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The Startup

“A great brand delivers on a great promise”: 6 Brand lessons from the CEOs of Casper, SoulCycle, and Harry’s

Left to right: Ben Lerer, Managing Parter, Lerer Hippeau, Melanie Whelan, CEO, SoulCycle, Jeffrey Raider, Co-CEO, Harry’s, and Philip Krim, CEO, Casper

Mattresses, fitness classes, razors. The categories aren’t inherently exciting on their own. How, then, have Casper, SoulCycle, and Harry’s become such breakout successes in their respective fields? Their leaders built world-class brands with a clear mission and vision their employees and customers can get behind.

Last week, we invited the CEOs of these category-defining companies to share their experiences with 200 founders and investors at our annual Lerer Hippeau summit in New York City. Our hope: that their perspectives could inform and inspire our early-stage companies and entrepreneurs.

In a conversation with our managing partner Ben Lerer, Casper’s Philip Krim, SoulCycle’s Melanie Whelan, and Harry’s Jeff Raider discussed what it means to stay “on brand” at their organizations. And as founders, they considered how to keep the business they’re building inside their organization aligned with what they project on the outside to their customers. Here are six key takeaways.

1. Brand is inside out

How companies behave internally is becoming increasingly meaningful in relation to how consumers perceive the brand externally. Part of that depends on company culture, but also hiring and HR. Founders and, later on, hiring managers, try to look for people who “get” their mission and can add value to the company culture. But it’s on founders to convey those values early and often. Aligning what’s happening inside the company with what it’s projecting (or would like to project) externally builds brand affinity and community from the inside out.

2. Brands are powered by people

If brand starts inside the business, nurturing it must begin as early as employee onboarding. Introducing new staffers to a company’s mission, values, and history this early gives employees the context to make more thoughtful decisions later on.

Employees who feel loyal to a company’s purpose are the most likely to stay engaged and stick around as a business expands. They will grow with the company and serve as its most vocal advocates. That engagement can be measured using tools, but it’s also qualitative. Managers can feel when a team dynamic isn’t working and needs some attention from the top.

Implementing mentorship and recognition programs are one way to foster affinity and community early in a business. Mobilizing the most engaged employees means turning them into ambassadors for the organization. And recognizing the people championing those values publicly will work to encourage others to act with them at heart.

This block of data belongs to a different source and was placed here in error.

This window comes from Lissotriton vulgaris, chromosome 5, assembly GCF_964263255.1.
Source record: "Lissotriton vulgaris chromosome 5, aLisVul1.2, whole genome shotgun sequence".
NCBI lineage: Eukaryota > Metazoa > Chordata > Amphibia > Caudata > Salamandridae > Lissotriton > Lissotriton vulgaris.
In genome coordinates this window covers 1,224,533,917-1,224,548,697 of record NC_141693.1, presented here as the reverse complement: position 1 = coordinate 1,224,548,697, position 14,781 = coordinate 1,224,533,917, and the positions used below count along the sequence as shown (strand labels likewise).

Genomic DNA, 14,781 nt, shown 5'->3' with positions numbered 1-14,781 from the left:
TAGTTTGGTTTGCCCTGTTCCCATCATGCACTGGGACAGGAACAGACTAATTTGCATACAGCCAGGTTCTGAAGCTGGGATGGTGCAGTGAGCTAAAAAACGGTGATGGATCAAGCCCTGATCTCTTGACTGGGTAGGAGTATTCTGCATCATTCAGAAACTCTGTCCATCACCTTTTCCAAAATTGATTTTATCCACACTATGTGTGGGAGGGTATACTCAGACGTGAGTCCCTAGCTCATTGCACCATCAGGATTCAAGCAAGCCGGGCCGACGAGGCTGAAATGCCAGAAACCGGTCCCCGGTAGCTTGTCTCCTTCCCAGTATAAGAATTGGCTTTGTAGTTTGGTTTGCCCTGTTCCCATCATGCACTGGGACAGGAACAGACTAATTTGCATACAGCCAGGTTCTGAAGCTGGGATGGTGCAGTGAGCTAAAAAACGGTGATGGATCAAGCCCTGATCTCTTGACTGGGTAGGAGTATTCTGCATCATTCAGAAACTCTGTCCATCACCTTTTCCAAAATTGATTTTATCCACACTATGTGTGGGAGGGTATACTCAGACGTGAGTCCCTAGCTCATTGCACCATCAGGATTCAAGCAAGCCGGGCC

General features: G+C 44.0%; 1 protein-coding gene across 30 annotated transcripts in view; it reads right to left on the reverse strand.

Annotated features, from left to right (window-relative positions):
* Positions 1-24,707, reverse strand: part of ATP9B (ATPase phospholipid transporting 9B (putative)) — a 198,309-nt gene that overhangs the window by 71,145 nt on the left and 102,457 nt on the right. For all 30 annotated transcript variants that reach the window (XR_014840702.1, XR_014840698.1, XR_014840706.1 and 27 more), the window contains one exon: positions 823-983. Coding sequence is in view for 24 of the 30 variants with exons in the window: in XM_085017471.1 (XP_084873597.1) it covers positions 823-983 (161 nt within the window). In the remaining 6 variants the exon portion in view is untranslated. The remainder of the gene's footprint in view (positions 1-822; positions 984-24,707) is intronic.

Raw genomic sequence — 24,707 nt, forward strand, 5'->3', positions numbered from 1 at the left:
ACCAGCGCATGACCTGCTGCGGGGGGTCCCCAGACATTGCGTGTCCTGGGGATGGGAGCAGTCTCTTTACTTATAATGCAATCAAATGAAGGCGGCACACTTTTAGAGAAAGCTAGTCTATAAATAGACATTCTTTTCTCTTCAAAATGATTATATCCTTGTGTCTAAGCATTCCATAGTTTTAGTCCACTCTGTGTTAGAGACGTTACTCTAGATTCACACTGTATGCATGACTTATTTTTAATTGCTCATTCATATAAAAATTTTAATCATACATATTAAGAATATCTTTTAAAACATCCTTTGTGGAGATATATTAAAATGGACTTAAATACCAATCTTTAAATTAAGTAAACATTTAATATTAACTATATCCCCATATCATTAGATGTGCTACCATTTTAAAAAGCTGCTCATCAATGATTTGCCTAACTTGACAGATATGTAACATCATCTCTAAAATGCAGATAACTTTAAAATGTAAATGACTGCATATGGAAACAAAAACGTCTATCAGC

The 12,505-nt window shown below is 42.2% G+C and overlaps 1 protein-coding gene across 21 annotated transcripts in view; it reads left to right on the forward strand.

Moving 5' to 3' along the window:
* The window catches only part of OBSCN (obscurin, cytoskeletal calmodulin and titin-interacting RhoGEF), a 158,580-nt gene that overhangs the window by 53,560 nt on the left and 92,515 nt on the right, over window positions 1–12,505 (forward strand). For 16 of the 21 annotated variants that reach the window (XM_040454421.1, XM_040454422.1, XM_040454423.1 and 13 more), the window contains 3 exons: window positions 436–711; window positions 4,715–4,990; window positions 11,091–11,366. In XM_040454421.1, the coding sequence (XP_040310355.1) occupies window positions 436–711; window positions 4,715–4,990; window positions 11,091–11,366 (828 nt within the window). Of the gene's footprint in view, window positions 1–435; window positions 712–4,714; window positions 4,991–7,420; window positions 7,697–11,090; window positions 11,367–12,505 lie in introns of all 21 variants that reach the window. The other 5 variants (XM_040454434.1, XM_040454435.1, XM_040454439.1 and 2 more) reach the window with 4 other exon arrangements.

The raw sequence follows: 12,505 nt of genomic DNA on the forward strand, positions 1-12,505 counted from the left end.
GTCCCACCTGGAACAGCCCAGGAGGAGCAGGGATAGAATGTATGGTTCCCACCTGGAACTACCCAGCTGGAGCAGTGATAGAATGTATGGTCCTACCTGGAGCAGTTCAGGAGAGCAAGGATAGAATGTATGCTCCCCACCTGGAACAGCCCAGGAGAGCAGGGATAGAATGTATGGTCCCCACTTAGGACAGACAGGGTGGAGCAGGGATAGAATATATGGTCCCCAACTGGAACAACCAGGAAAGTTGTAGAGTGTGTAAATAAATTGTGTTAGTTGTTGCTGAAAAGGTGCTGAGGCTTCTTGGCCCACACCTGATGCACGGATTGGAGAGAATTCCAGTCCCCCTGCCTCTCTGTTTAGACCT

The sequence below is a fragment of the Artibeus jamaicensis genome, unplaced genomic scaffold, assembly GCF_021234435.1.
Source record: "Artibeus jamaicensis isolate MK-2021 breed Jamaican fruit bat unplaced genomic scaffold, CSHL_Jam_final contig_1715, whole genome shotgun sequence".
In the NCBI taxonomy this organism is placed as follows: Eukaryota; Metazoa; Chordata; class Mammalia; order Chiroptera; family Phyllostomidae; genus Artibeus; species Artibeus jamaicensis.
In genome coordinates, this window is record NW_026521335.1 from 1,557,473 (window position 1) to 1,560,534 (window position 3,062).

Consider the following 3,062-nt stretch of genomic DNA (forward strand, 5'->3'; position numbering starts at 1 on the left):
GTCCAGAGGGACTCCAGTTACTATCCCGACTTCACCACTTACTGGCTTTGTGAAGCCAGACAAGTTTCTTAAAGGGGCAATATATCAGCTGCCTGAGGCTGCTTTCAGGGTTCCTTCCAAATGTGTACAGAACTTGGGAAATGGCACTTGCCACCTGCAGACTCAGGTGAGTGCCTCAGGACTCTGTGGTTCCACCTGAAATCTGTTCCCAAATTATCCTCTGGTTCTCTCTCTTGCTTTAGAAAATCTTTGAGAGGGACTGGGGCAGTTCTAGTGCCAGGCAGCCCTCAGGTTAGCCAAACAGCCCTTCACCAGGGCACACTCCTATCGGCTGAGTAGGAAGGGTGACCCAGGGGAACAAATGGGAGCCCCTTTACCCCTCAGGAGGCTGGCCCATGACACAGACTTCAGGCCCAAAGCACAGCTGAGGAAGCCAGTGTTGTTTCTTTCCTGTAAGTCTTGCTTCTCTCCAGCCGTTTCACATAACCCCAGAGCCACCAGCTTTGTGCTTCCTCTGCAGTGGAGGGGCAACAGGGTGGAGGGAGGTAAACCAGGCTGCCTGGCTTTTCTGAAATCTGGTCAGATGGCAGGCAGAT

3. Brands must evolve

Just-launched companies might consider what their values should be at conception, but it’s only after employees have started that an on-the-ground culture and community can start to organically form. Brands cannot inherently be stagnant in their culture, because their staff and culture are themselves evolving all the time. As companies mature, their founders can think bigger and longer term and consider what larger impact their team can deliver.

Regardless of how instinctive a company’s mission may seem from the outset, it will evolve with its people, and in many cases, get clearer as it grows in scope. As brands embrace their evolving identity, they must redefine and articulate their vision to each subsequent new employee at the company to make sure it’s aligned with how the company has developed.

4. Brands need transparency

Internal transparency for companies can mean salary bands, insights into financials, or very clear communication about company business goals. It’s on the founders to develop an environment where employees can be honest and speak candidly about problems and concerns. Company leaders can and should keep their doors open and answer questions from their staff, even if those questions aren’t always comfortable.

5. Brands can be vocal about issues

Whether internal, external, or both, brands should consider taking a stand on issues. If something in the news can affect the mental health and wellbeing of the staff or consumers and leadership feels strongly about the topic, it is authentic for the brand to take an active approach in addressing those issues.

Actions can include a simple acknowledgment of the news to staff, reaffirmation of existing values, a public statement, support to affected groups, or the creation of a safe conversation space. Taking a stance always runs the risk of alienating some people inside and outside the organization, but it’s more likely to create even greater affinity among people already signed on to the company’s mission and values — and can help others realize if they don’t share the same values as the brand.

6. Brands stay focused

Even the most successful founders will occasionally get mired in day-to-day operations. It’s inevitable. But being able to step back during these moments and zoom out to the bigger picture is critical. Founders who create companies with a vision in mind need to show discipline because their efforts can be best spent on big picture brand development and evolution.

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Lerer Hippeau

Lerer Hippeau

Lerer Hippeau is the most active early-stage venture capital fund in New York.